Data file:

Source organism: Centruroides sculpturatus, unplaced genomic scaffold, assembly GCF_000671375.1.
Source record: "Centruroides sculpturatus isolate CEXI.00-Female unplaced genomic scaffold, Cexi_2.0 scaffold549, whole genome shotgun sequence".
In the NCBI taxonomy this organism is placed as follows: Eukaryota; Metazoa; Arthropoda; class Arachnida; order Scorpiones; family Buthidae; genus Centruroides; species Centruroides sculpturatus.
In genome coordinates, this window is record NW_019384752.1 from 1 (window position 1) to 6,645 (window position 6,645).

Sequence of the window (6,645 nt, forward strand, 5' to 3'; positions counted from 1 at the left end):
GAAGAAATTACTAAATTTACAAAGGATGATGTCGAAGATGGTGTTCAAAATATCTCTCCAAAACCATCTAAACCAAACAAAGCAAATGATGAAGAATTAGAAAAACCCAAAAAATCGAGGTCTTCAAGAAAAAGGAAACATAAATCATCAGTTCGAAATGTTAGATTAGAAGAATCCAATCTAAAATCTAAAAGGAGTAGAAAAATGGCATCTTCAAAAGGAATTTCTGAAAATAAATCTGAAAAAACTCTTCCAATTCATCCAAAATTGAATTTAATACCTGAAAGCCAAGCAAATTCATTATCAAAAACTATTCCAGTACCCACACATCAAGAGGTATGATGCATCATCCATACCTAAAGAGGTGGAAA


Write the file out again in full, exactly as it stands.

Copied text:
Source organism: Centruroides sculpturatus, unplaced genomic scaffold, assembly GCF_000671375.1.
Source record: "Centruroides sculpturatus isolate CEXI.00-Female unplaced genomic scaffold, Cexi_2.0 scaffold549, whole genome shotgun sequence".
In the NCBI taxonomy this organism is placed as follows: Eukaryota; Metazoa; Arthropoda; class Arachnida; order Scorpiones; family Buthidae; genus Centruroides; species Centruroides sculpturatus.
In genome coordinates, this window is record NW_019384752.1 from 1 (window position 1) to 6,645 (window position 6,645).

Sequence of the window (6,645 nt, forward strand, 5' to 3'; positions counted from 1 at the left end):
GAAGAAATTACTAAATTTACAAAGGATGATGTCGAAGATGGTGTTCAAAATATCTCTCCAAAACCATCTAAACCAAACAAAGCAAATGATGAAGAATTAGAAAAACCCAAAAAATCGAGGTCTTCAAGAAAAAGGAAACATAAATCATCAGTTCGAAATGTTAGATTAGAAGAATCCAATCTAAAATCTAAAAGGAGTAGAAAAATGGCATCTTCAAAAGGAATTTCTGAAAATAAATCTGAAAAAACTCTTCCAATTCATCCAAAATTGAATTTAATACCTGAAAGCCAAGCAAATTCATTATCAAAAACTATTCCAGTACCCACACATCAAGAGGTATGATGCATCATCCATACCTAAAGAGGTGGAAA